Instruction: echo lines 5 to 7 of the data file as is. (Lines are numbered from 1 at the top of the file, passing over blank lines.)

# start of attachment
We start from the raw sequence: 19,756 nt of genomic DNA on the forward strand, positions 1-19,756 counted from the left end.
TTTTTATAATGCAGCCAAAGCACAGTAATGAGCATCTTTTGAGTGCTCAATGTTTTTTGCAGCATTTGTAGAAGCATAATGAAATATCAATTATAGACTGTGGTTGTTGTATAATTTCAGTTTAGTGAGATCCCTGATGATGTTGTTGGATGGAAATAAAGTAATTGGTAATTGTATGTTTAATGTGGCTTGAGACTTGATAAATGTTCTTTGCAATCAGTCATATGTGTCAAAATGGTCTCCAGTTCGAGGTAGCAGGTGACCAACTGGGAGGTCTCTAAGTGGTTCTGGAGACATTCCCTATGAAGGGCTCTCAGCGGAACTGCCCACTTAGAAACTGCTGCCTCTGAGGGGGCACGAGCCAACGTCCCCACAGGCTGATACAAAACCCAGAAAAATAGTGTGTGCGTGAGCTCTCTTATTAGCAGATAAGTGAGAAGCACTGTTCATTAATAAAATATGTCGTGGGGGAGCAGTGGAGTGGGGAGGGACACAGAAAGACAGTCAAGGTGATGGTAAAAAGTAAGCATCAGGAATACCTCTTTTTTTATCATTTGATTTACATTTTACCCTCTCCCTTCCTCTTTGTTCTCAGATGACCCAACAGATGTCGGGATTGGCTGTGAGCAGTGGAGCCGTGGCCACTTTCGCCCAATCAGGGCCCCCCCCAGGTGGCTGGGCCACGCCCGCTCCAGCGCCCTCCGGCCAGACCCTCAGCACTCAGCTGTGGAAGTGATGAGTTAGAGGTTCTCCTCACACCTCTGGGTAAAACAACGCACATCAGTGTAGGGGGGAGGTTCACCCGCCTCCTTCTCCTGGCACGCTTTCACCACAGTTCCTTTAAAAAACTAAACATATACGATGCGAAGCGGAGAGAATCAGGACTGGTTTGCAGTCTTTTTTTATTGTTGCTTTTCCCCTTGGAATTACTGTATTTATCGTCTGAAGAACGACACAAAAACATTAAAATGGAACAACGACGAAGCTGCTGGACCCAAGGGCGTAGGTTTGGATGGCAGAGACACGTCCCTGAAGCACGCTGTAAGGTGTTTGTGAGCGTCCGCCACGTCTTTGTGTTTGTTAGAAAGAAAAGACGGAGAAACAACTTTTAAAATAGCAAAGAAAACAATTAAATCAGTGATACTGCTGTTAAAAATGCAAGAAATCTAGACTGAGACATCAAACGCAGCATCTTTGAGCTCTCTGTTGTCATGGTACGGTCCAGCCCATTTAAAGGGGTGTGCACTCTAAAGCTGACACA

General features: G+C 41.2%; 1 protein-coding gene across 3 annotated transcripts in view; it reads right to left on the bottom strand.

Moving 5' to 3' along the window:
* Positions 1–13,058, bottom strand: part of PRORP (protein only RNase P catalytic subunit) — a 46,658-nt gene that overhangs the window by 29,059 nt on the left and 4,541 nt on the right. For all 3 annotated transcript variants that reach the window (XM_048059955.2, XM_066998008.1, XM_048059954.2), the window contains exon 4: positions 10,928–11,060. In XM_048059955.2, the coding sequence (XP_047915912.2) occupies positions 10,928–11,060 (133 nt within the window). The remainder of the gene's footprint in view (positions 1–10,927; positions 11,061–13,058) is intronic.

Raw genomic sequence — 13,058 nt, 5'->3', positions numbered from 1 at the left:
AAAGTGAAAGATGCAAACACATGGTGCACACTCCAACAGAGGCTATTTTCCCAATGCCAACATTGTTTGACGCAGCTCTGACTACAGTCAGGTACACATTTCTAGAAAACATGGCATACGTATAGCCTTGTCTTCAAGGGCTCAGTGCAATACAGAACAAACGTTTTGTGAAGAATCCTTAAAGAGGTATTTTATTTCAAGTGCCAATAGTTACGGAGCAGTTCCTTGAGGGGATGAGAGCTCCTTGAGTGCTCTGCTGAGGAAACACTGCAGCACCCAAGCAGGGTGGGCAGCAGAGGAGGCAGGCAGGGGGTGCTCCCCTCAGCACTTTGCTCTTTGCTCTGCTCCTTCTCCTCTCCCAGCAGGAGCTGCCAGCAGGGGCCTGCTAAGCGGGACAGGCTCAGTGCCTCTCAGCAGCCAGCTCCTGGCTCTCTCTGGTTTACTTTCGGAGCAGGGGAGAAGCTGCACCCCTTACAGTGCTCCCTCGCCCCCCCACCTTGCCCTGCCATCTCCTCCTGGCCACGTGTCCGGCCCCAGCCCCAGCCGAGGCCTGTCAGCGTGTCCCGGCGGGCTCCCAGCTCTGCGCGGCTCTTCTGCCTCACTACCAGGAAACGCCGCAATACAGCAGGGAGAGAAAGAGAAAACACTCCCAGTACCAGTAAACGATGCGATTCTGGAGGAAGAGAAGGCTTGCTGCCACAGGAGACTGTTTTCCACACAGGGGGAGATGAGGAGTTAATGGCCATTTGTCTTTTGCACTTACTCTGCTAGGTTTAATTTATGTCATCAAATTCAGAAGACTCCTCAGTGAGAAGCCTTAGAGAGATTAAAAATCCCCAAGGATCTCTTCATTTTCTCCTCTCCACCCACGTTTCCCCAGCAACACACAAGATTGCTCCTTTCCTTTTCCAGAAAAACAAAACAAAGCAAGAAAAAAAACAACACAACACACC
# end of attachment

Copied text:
* Positions 1–13,058, bottom strand: part of PRORP (protein only RNase P catalytic subunit) — a 46,658-nt gene that overhangs the window by 29,059 nt on the left and 4,541 nt on the right. For all 3 annotated transcript variants that reach the window (XM_048059955.2, XM_066998008.1, XM_048059954.2), the window contains exon 4: positions 10,928–11,060. In XM_048059955.2, the coding sequence (XP_047915912.2) occupies positions 10,928–11,060 (133 nt within the window). The remainder of the gene's footprint in view (positions 1–10,927; positions 11,061–13,058) is intronic.

Raw genomic sequence — 13,058 nt, 5'->3', positions numbered from 1 at the left:
AAAGTGAAAGATGCAAACACATGGTGCACACTCCAACAGAGGCTATTTTCCCAATGCCAACATTGTTTGACGCAGCTCTGACTACAGTCAGGTACACATTTCTAGAAAACATGGCATACGTATAGCCTTGTCTTCAAGGGCTCAGTGCAATACAGAACAAACGTTTTGTGAAGAATCCTTAAAGAGGTATTTTATTTCAAGTGCCAATAGTTACGGAGCAGTTCCTTGAGGGGATGAGAGCTCCTTGAGTGCTCTGCTGAGGAAACACTGCAGCACCCAAGCAGGGTGGGCAGCAGAGGAGGCAGGCAGGGGGTGCTCCCCTCAGCACTTTGCTCTTTGCTCTGCTCCTTCTCCTCTCCCAGCAGGAGCTGCCAGCAGGGGCCTGCTAAGCGGGACAGGCTCAGTGCCTCTCAGCAGCCAGCTCCTGGCTCTCTCTGGTTTACTTTCGGAGCAGGGGAGAAGCTGCACCCCTTACAGTGCTCCCTCGCCCCCCCACCTTGCCCTGCCATCTCCTCCTGGCCACGTGTCCGGCCCCAGCCCCAGCCGAGGCCTGTCAGCGTGTCCCGGCGGGCTCCCAGCTCTGCGCGGCTCTTCTGCCTCACTACCAGGAAACGCCGCAATACAGCAGGGAGAGAAAGAGAAAACACTCCCAGTACCAGTAAACGATGCGATTCTGGAGGAAGAGAAGGCTTGCTGCCACAGGAGACTGTTTTCCACACAGGGGGAGATGAGGAGTTAATGGCCATTTGTCTTTTGCACTTACTCTGCTAGGTTTAATTTATGTCATCAAATTCAGAAGACTCCTCAGTGAGAAGCCTTAGAGAGATTAAAAATCCCCAAGGATCTCTTCATTTTCTCCTCTCCACCCACGTTTCCCCAGCAACACACAAGATTGCTCCTTTCCTTTTCCAGAAAAACAAAACAAAGCAAGAAAAAAAACAACACAACACACC